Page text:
Competition That Hits Close to Home

Westfield seniors Jennifer Wisniewski, left, and her twin sister, Stephanie, will go face-to-face when they compete at Radford in the fall.
Westfield seniors Jennifer Wisniewski, left, and her twin sister, Stephanie, will go face-to-face when they compete at Radford in the fall. (Photos By Rich Lipski -- The Washington Post)

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By Stephen A. Norris
Washington Post Staff Writer
Thursday, March 29, 2007

Fed up with the debates between her twin daughters as to which was a better goalie on their field hockey team, Leeza Wisniewski decided that once they got their driver's licenses they would play on separate teams.

Wisniewski's attempt to break up the sibling rivalry fell short. After all, the rivalry had gone on since the two played youth league soccer and by their senior year in high school they were splitting time on the Westfield varsity field hockey team.

"I drew the line and said this rivalry over the same position is too much," Leeza Wisniewski said.

The rivalry finally paid dividends earlier this month when Jennifer and Stephanie accepted scholarship offers to play Division I field hockey at Radford. This came four months after they provided the defensive backbone for Westfield's Northern Region championship team and first trip to the state tournament.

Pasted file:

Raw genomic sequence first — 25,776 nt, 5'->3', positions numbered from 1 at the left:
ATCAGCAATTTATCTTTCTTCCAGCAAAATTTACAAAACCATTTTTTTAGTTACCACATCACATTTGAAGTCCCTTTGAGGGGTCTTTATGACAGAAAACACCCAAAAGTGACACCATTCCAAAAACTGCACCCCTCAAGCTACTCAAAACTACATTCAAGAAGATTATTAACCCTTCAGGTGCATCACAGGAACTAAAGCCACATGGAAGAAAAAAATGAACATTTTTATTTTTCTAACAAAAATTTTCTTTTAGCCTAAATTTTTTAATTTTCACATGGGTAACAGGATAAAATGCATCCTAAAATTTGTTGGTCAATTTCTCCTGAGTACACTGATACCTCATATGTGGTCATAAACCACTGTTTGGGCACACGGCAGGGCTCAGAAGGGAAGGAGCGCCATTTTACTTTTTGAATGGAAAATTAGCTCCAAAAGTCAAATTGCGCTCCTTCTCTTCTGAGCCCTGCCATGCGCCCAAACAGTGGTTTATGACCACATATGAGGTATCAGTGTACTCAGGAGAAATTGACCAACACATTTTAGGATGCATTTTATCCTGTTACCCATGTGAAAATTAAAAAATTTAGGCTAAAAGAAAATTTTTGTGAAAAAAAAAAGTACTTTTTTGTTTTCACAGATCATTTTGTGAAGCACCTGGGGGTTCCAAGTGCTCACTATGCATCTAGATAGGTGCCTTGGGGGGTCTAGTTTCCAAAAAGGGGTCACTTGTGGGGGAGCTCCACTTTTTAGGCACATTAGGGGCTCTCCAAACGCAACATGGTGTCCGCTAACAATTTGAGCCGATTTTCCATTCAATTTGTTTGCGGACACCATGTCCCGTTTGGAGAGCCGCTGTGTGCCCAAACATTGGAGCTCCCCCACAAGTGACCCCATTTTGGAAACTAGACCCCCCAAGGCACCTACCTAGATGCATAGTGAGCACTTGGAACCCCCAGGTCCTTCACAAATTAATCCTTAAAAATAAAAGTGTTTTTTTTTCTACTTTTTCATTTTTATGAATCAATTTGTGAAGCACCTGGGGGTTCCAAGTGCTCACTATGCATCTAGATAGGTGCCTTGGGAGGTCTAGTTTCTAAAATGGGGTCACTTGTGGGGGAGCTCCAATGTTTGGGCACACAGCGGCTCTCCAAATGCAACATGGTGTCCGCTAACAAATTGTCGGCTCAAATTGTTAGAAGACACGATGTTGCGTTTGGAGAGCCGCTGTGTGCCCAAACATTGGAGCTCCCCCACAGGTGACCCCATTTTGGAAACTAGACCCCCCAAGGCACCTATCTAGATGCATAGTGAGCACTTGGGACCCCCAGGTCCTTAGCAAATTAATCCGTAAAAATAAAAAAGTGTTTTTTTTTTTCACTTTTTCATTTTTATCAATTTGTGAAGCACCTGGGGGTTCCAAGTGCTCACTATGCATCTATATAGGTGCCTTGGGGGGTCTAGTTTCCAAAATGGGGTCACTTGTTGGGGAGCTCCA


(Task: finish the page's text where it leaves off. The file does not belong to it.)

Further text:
"We try and show each other up all the time, but in the end it's made us both better," Stephanie Wisniewski said.

The twins -- both 5 feet 6 -- try to one-up each other on everything they do. In school, they are on the student government board -- "I'm a chairman and she is just in my committee," Stephanie said.

When a newspaper story mentioned Jennifer prominently, she made sure her sister didn't soon forget.

"I posted it on the school bulletin board, in my binder -- all over the place," Jennifer said, much to the annoyance of Stephanie.

For all the similarities the two have, their styles of play are nothing alike. Jennifer is the flashy one on the field, venturing as far from the goal box as allowed, slide tackling and displaying a willingness to dive.

Stephanie sits back in the goal and thrives on stopping aerial shots and is just as tough to score on. The two combined for 24 shutouts in the last two seasons for Westfield. The twins said at least one of their coaches (they play on three club teams) uses their different styles to confuse opponents.

"The other team will tell each other, 'Oh the goalie comes up so if you just pass around her we can score,' " Jennifer said. "The coach will notice they figured out how to play around me so he will switch Steph in since she plays farther back. It's two different styles and the teams get really confused."

More than 10 years before the twins were shutting down high school opponents they were used as props for their older brother, Mike, who wanted to practice his roller and ice hockey skills. Mike needed goalies against whom to practice shooting, so he would tape couch cushions to Jennifer and Stephanie to use as padding. The girls also would take part in neighborhood games in which Mike would play in one goal and the twins would man the other goal, together.


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